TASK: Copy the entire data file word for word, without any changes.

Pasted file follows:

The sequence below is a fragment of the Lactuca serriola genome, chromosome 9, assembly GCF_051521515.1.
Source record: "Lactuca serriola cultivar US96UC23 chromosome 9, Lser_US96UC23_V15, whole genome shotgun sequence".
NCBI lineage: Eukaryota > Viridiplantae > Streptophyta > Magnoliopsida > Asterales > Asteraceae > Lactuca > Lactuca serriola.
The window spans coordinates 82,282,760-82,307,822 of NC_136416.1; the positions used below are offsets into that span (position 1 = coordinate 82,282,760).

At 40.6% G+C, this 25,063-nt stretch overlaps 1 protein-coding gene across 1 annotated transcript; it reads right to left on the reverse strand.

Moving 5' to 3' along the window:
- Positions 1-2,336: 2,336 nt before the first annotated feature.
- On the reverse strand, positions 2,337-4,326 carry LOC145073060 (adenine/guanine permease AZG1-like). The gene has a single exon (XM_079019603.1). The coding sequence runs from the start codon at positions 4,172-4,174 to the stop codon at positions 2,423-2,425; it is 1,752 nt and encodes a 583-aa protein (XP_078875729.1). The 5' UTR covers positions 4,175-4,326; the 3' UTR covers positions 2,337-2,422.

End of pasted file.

The sequence below is a fragment of the Lactuca serriola genome, chromosome 9, assembly GCF_051521515.1.
Source record: "Lactuca serriola cultivar US96UC23 chromosome 9, Lser_US96UC23_V15, whole genome shotgun sequence".
NCBI lineage: Eukaryota > Viridiplantae > Streptophyta > Magnoliopsida > Asterales > Asteraceae > Lactuca > Lactuca serriola.
The window spans coordinates 82,282,760-82,307,822 of NC_136416.1; the positions used below are offsets into that span (position 1 = coordinate 82,282,760).

At 40.6% G+C, this 25,063-nt stretch overlaps 1 protein-coding gene across 1 annotated transcript; it reads right to left on the reverse strand.

Moving 5' to 3' along the window:
- Positions 1-2,336: 2,336 nt before the first annotated feature.
- On the reverse strand, positions 2,337-4,326 carry LOC145073060 (adenine/guanine permease AZG1-like). The gene has a single exon (XM_079019603.1). The coding sequence runs from the start codon at positions 4,172-4,174 to the stop codon at positions 2,423-2,425; it is 1,752 nt and encodes a 583-aa protein (XP_078875729.1). The 5' UTR covers positions 4,175-4,326; the 3' UTR covers positions 2,337-2,422.